I had dinner at All Souls. I hadn’t had dinner at “high table” for many, many years; and All Souls only has high table.
It was all slightly weird: lots of servants being rather obsequious, which doesn’t naturally fall within my comfort zone. The whole thing – the very grand setting, the portraits (famous scientists and politicians were the ones I recognised), the servants – made me think of a meal in Gormenghast
, or perhaps something out of His Dark Materials
I sat between my friend and an ancient historian. (She was quite young herself.) Indeed, most of the people there seemed to be ancient historians. She wasn’t particularly chatty, but since my friend was talking to the person on her right – who taught her when she was an undergraduate (she wasn’t sure if he remembered!) – I pushed ahead with a conversation.
Her speciality was twelfth century France (though I guess it wasn’t called France at that point), and much more specifically, the legal basis for various wars that were fought. Knowing nothing about twelfth century France, let alone the legal basis for wars, this was a which seam of conversation and was rather interesting.
She hailed from the mid-west, so we talked about the States, too.
The food was good-ish – chicken breast stuffed with brie (although they seemed to have forgotten the brie in mine, which suited me perfectly) - the wine, better (a 1999 Jaboulet – I can’t remember the specific provenance).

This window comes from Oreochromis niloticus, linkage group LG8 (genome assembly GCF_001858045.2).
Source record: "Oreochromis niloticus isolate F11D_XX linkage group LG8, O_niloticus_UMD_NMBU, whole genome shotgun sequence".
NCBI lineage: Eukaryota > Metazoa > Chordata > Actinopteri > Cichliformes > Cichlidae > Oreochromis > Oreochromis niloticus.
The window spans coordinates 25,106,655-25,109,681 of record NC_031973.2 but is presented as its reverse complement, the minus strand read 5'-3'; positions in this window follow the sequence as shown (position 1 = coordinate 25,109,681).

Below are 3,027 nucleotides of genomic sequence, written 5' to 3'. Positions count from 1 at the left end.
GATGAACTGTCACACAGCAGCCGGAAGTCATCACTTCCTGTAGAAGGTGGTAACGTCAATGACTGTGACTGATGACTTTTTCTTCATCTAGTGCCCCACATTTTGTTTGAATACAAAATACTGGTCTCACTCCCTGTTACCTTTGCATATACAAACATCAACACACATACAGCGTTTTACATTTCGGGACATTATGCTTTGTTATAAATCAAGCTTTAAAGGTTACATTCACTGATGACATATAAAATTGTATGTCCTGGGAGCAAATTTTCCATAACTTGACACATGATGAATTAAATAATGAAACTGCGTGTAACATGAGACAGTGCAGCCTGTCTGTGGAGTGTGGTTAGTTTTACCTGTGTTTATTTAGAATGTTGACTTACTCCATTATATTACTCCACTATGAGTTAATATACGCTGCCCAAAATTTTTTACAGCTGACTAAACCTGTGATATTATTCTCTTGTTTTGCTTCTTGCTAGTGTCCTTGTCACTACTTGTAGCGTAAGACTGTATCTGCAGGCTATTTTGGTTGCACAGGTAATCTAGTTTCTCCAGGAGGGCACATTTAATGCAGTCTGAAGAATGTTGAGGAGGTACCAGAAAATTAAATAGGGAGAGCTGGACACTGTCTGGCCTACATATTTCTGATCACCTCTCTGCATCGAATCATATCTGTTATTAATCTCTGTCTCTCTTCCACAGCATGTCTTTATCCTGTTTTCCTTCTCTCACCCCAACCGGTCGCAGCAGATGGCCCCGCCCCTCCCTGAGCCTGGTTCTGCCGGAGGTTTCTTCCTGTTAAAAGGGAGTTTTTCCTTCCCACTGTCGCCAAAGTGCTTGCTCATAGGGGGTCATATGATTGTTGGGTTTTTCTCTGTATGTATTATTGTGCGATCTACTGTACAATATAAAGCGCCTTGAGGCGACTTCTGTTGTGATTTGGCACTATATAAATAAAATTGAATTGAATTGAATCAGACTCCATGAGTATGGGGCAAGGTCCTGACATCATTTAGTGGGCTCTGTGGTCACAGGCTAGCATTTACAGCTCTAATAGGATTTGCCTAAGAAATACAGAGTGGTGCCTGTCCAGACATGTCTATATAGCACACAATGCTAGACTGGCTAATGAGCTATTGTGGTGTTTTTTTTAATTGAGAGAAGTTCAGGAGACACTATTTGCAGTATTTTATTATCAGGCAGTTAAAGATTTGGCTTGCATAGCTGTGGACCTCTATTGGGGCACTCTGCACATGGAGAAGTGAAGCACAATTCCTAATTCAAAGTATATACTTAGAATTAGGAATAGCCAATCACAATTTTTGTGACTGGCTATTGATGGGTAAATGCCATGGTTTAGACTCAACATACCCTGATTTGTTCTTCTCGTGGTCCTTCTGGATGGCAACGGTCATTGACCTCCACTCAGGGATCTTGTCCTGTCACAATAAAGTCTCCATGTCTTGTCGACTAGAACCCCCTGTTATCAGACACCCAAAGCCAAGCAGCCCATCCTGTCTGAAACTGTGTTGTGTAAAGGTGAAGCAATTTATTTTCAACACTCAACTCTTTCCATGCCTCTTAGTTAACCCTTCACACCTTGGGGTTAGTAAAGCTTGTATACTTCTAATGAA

I was a little confused because my friend had said we wouldn’t stay for dessert, so I was thinking we would leave before pudding, but we didn’t. This was good, the pudding being baked pears soaked in some kind of alcohol.
We went to another, much more homely, room for coffee, where we talked with another ancient historian, this one on loan from a university in Paris. Her topic was fascinating – basically, the information systems in place following the collapse of the Roman Empire, and more specifically, how did Christianity manage to (more or less) maintain its integrity rather than collapse into a myriad of cults. (It goes without saying that I know nothing of ancient information systems or early Christianity – I know bugger all about Christianity period
aside from thinking medieval cathedrals are beautiful, awe inspiring things.) This was fascinating; her view was it all came down to gossip – the ancient version of Facebook…
I was looking for the port, thinking this might be quite special, when my friend made moves to leave. It turns out dessert
is port and a bit more food – but tends towards the pompous if there aren’t a lot of guests, which is why she wanted to skip it.
So we went off to play with her family and, particularly, their kittens